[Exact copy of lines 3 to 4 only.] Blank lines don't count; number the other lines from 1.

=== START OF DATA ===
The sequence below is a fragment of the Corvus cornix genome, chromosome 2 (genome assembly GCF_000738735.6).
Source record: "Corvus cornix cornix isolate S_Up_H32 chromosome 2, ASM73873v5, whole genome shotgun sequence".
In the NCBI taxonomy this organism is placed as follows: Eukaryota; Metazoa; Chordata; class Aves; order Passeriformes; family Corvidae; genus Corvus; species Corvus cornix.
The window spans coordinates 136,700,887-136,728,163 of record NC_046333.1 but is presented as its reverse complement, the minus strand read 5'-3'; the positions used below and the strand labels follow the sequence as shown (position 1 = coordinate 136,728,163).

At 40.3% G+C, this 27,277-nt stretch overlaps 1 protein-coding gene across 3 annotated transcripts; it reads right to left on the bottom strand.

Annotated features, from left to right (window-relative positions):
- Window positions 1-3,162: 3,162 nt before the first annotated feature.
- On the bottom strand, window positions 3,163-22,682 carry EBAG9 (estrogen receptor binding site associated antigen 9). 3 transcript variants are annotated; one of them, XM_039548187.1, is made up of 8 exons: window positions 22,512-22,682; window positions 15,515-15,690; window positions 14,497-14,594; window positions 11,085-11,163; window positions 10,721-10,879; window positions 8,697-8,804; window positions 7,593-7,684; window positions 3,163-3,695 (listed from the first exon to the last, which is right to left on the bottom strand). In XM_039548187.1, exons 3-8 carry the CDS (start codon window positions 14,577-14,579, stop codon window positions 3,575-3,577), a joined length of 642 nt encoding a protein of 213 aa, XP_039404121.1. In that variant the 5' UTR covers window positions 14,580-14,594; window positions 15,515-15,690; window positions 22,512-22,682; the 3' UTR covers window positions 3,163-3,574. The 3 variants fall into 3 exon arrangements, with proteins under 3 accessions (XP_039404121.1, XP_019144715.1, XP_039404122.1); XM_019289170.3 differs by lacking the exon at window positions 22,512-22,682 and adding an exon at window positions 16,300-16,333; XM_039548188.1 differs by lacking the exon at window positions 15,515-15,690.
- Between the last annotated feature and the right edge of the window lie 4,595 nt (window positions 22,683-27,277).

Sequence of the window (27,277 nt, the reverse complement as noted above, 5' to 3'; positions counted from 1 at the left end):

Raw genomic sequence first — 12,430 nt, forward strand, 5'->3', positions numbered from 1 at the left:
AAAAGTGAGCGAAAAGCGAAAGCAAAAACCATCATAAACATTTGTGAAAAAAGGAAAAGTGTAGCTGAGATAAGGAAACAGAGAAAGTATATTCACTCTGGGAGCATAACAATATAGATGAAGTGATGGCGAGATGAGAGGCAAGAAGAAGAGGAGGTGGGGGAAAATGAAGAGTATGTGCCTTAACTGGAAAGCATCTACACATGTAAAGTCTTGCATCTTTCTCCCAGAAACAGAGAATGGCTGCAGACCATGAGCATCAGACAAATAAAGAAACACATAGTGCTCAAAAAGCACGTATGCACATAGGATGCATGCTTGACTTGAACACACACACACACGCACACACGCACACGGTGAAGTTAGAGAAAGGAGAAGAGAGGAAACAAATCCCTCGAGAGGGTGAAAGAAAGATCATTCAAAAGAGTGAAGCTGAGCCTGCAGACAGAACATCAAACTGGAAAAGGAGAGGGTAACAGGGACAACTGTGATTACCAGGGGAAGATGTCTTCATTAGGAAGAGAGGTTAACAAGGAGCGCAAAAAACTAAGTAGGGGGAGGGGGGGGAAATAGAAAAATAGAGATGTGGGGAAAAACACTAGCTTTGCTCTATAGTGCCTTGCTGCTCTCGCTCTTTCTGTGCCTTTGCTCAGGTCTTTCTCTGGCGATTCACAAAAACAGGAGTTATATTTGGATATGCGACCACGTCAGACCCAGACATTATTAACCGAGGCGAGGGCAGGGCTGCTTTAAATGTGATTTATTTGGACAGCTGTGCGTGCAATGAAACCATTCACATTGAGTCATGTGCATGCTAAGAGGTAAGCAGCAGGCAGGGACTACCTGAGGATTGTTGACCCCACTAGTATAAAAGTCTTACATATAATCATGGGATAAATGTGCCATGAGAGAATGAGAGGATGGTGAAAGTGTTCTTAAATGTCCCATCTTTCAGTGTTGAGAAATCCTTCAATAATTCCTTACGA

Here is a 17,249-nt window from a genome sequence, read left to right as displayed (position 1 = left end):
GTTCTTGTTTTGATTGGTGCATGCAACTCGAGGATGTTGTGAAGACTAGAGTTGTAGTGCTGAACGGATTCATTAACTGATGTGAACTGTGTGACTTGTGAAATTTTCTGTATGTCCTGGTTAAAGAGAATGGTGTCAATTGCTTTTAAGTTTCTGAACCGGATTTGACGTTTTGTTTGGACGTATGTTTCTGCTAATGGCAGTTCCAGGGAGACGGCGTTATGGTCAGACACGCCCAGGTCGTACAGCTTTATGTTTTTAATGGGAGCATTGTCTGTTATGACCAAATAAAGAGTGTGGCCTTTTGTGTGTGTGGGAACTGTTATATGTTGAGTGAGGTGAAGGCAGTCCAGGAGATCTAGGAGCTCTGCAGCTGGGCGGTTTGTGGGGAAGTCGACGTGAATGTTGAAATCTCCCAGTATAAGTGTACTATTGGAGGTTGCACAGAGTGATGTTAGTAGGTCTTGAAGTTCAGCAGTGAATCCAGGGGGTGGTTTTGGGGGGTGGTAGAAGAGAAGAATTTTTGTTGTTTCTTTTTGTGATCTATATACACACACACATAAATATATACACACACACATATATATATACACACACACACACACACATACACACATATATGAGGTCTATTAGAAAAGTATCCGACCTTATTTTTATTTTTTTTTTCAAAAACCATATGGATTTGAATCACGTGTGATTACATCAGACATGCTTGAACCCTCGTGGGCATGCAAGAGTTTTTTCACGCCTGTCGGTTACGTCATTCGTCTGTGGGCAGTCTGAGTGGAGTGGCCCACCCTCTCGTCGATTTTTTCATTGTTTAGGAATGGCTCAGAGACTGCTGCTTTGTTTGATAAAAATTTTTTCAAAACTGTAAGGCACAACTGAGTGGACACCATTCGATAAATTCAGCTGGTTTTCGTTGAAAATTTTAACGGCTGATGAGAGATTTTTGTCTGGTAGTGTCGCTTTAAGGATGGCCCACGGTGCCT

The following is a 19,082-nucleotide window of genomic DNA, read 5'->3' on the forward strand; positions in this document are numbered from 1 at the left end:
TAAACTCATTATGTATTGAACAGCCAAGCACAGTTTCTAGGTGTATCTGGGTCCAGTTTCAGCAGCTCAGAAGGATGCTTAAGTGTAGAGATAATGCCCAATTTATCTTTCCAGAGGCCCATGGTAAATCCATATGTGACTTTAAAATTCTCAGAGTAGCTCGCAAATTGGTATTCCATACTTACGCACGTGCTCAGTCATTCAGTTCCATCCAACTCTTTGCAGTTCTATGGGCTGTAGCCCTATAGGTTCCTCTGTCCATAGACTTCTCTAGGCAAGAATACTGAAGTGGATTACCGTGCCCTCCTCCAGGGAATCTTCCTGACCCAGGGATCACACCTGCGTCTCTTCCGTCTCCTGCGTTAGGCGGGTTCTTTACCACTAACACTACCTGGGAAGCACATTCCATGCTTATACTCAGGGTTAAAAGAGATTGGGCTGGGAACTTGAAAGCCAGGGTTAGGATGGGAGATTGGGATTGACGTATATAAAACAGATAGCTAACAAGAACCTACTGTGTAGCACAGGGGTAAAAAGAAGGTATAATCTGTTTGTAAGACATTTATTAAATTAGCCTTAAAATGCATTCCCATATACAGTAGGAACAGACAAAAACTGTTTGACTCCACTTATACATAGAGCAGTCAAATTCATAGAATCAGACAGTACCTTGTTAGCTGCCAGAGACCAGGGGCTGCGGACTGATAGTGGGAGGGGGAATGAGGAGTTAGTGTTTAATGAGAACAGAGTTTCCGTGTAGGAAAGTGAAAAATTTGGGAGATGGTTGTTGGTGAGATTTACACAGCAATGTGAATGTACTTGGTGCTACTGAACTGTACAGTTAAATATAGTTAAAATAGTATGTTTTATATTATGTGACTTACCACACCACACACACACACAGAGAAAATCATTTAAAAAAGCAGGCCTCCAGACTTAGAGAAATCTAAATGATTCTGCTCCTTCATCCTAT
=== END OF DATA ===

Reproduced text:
In the NCBI taxonomy this organism is placed as follows: Eukaryota; Metazoa; Chordata; class Aves; order Passeriformes; family Corvidae; genus Corvus; species Corvus cornix.
The window spans coordinates 136,700,887-136,728,163 of record NC_046333.1 but is presented as its reverse complement, the minus strand read 5'-3'; the positions used below and the strand labels follow the sequence as shown (position 1 = coordinate 136,728,163).